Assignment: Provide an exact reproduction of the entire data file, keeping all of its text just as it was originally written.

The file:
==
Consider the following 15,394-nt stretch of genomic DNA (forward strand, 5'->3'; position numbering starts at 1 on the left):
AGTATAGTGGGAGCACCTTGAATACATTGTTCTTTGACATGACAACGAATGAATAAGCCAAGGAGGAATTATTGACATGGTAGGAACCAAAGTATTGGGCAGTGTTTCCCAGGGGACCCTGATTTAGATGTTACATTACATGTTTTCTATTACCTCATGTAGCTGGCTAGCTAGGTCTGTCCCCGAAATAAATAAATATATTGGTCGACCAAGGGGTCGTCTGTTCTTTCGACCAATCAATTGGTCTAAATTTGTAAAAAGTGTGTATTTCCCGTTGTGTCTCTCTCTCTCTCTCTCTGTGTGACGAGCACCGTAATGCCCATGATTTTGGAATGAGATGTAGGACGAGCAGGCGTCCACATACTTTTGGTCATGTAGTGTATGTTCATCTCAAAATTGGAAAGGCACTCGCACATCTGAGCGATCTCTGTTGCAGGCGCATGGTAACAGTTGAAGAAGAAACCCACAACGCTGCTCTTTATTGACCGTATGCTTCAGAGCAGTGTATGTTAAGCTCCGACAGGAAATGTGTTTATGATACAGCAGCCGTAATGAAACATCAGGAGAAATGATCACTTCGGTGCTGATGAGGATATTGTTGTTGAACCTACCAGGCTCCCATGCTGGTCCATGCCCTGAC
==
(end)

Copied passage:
Consider the following 15,394-nt stretch of genomic DNA (forward strand, 5'->3'; position numbering starts at 1 on the left):
AGTATAGTGGGAGCACCTTGAATACATTGTTCTTTGACATGACAACGAATGAATAAGCCAAGGAGGAATTATTGACATGGTAGGAACCAAAGTATTGGGCAGTGTTTCCCAGGGGACCCTGATTTAGATGTTACATTACATGTTTTCTATTACCTCATGTAGCTGGCTAGCTAGGTCTGTCCCCGAAATAAATAAATATATTGGTCGACCAAGGGGTCGTCTGTTCTTTCGACCAATCAATTGGTCTAAATTTGTAAAAAGTGTGTATTTCCCGTTGTGTCTCTCTCTCTCTCTCTCTGTGTGACGAGCACCGTAATGCCCATGATTTTGGAATGAGATGTAGGACGAGCAGGCGTCCACATACTTTTGGTCATGTAGTGTATGTTCATCTCAAAATTGGAAAGGCACTCGCACATCTGAGCGATCTCTGTTGCAGGCGCATGGTAACAGTTGAAGAAGAAACCCACAACGCTGCTCTTTATTGACCGTATGCTTCAGAGCAGTGTATGTTAAGCTCCGACAGGAAATGTGTTTATGATACAGCAGCCGTAATGAAACATCAGGAGAAATGATCACTTCGGTGCTGATGAGGATATTGTTGTTGAACCTACCAGGCTCCCATGCTGGTCCATGCCCTGAC